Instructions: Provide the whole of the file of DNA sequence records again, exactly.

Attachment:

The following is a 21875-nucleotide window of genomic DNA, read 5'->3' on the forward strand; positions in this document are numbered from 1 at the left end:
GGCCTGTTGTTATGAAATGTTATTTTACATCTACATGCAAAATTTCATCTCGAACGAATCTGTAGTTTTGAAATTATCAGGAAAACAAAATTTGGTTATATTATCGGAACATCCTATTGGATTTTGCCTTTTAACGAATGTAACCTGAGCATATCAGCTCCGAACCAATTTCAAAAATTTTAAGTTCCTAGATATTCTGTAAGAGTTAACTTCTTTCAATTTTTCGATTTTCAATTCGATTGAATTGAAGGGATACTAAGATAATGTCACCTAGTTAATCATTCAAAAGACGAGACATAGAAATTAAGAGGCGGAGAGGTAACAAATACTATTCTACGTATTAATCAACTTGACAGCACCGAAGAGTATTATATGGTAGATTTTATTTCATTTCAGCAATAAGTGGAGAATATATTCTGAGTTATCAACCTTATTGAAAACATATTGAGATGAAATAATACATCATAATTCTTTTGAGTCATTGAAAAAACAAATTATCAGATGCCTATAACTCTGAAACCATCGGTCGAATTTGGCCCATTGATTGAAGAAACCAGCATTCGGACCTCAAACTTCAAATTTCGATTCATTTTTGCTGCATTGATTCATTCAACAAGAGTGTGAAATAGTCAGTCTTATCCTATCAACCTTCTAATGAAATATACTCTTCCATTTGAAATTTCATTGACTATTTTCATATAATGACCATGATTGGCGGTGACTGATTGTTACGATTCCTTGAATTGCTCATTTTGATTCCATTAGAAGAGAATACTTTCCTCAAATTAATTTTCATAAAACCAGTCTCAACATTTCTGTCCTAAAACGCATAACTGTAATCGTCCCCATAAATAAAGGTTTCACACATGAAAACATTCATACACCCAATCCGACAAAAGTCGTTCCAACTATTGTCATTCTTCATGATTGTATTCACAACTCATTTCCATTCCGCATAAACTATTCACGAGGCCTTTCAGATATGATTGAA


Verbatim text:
The following is a 21875-nucleotide window of genomic DNA, read 5'->3' on the forward strand; positions in this document are numbered from 1 at the left end:
GGCCTGTTGTTATGAAATGTTATTTTACATCTACATGCAAAATTTCATCTCGAACGAATCTGTAGTTTTGAAATTATCAGGAAAACAAAATTTGGTTATATTATCGGAACATCCTATTGGATTTTGCCTTTTAACGAATGTAACCTGAGCATATCAGCTCCGAACCAATTTCAAAAATTTTAAGTTCCTAGATATTCTGTAAGAGTTAACTTCTTTCAATTTTTCGATTTTCAATTCGATTGAATTGAAGGGATACTAAGATAATGTCACCTAGTTAATCATTCAAAAGACGAGACATAGAAATTAAGAGGCGGAGAGGTAACAAATACTATTCTACGTATTAATCAACTTGACAGCACCGAAGAGTATTATATGGTAGATTTTATTTCATTTCAGCAATAAGTGGAGAATATATTCTGAGTTATCAACCTTATTGAAAACATATTGAGATGAAATAATACATCATAATTCTTTTGAGTCATTGAAAAAACAAATTATCAGATGCCTATAACTCTGAAACCATCGGTCGAATTTGGCCCATTGATTGAAGAAACCAGCATTCGGACCTCAAACTTCAAATTTCGATTCATTTTTGCTGCATTGATTCATTCAACAAGAGTGTGAAATAGTCAGTCTTATCCTATCAACCTTCTAATGAAATATACTCTTCCATTTGAAATTTCATTGACTATTTTCATATAATGACCATGATTGGCGGTGACTGATTGTTACGATTCCTTGAATTGCTCATTTTGATTCCATTAGAAGAGAATACTTTCCTCAAATTAATTTTCATAAAACCAGTCTCAACATTTCTGTCCTAAAACGCATAACTGTAATCGTCCCCATAAATAAAGGTTTCACACATGAAAACATTCATACACCCAATCCGACAAAAGTCGTTCCAACTATTGTCATTCTTCATGATTGTATTCACAACTCATTTCCATTCCGCATAAACTATTCACGAGGCCTTTCAGATATGATTGAA